My co-athour Amy Morris (of Aspen Environmental Group) and I presented some of our work on the land use tradeoffs involved in renewable energy projects. We have been looking at these issues through the lens of solar projects in California, but the issues come up in many contexts. To give you some broad strokes of the project: In California, we see development of main types of projects--utility scale and distrbuted generation. The large utility-scale solar facilities in the California desert have been under heavy scrutiny and criticized for their potential impacts on environmental and cultural values. In an effort to avoid pristine desert ecosystems, agencies and environmental groups have been championed the use of distrubed lands. Such lands are not completely controversy-free either. As a threshold question, we have to figure out what lands should qualify as "distrurbed." In some cases, it may be that we are too quick to label something as disturbed. Generally though the big categories are brownfields, former landfills and mines, hardscapes (parking lots and rooftops), and marginal agricultural lands. I won't get into here, but trust me each of those categories has a host of issues surrounding its use.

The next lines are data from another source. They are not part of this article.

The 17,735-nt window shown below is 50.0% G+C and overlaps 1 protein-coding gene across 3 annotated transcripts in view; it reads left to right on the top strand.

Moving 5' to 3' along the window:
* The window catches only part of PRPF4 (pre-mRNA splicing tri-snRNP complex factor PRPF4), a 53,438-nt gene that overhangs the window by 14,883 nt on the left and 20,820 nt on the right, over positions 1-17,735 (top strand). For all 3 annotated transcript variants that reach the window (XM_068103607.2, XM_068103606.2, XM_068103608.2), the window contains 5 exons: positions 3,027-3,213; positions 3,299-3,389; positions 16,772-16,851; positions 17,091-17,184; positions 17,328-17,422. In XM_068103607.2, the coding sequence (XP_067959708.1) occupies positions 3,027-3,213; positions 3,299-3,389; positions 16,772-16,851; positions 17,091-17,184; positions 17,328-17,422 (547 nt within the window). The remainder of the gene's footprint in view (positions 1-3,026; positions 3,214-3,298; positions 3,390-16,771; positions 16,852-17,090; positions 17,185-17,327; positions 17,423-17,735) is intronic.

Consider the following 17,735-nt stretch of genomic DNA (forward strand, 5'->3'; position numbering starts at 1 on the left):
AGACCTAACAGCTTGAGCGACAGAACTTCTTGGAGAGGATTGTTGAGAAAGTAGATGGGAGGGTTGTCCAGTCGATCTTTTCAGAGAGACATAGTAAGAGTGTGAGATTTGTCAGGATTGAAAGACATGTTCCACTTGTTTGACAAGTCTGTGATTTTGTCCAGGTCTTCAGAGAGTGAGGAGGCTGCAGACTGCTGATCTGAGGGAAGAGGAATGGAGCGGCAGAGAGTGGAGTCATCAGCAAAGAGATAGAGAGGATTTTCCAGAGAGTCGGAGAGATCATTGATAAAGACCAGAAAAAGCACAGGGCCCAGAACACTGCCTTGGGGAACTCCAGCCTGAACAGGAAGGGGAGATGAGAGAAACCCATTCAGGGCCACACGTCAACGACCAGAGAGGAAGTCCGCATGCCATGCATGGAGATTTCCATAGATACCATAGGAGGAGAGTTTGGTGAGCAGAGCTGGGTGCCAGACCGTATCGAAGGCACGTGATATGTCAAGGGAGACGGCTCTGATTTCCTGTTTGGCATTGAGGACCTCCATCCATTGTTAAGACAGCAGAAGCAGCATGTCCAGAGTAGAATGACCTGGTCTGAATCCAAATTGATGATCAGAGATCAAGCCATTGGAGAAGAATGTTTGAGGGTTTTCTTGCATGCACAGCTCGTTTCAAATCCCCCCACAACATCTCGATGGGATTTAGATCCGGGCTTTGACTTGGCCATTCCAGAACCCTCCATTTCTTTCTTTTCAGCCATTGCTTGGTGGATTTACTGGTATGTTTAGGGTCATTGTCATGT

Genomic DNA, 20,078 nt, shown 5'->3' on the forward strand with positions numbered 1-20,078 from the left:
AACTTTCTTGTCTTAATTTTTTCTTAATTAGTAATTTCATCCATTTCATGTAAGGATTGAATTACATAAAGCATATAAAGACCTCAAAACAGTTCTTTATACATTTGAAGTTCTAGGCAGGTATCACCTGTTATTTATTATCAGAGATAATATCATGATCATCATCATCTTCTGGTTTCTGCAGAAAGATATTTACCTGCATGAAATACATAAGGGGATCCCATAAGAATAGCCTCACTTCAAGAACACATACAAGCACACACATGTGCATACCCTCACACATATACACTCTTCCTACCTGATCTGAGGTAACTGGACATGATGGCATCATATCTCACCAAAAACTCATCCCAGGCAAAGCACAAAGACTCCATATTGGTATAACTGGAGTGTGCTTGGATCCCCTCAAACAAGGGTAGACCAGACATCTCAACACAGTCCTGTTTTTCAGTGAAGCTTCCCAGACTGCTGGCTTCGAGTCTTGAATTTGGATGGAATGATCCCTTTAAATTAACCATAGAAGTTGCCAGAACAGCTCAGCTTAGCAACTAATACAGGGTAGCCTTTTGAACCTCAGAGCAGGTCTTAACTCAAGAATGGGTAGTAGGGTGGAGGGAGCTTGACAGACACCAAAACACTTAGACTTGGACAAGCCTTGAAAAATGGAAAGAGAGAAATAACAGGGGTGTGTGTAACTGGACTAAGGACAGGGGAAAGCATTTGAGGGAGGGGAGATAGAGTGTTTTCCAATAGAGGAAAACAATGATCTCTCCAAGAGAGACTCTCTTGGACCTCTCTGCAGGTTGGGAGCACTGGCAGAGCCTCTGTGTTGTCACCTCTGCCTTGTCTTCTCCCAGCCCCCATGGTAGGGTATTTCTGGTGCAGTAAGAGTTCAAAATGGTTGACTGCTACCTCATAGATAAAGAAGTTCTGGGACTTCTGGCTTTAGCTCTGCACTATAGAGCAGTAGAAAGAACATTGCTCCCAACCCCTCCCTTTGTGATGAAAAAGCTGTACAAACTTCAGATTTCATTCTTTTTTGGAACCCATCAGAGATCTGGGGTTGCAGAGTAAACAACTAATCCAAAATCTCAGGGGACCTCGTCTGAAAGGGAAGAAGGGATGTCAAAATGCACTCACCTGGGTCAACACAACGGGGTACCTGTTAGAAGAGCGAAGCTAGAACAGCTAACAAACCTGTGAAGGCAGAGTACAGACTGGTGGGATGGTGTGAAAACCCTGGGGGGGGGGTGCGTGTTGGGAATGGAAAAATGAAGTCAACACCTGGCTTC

I've been feeling a little out of my league as the land use lawyer in the midst of the energy experts but have learned a lot and have been impressed with GW's organization of the conference. I also really enjoy attending conferences in Washington DC where the audience is always filled with a great mix of people from agencies and nonprofits.
- Jessie Owley
Wednesday, March 13, 2013
Craig Anthony (Tony) Arnold (Louisville) has posted Framing Watersheds, forthcoming in Environmental Law and Contrasting Ideas of Nature: A Constructivist Approach, Keith Hirokawa, ed., Cambridge University Press, 2013. The abstract: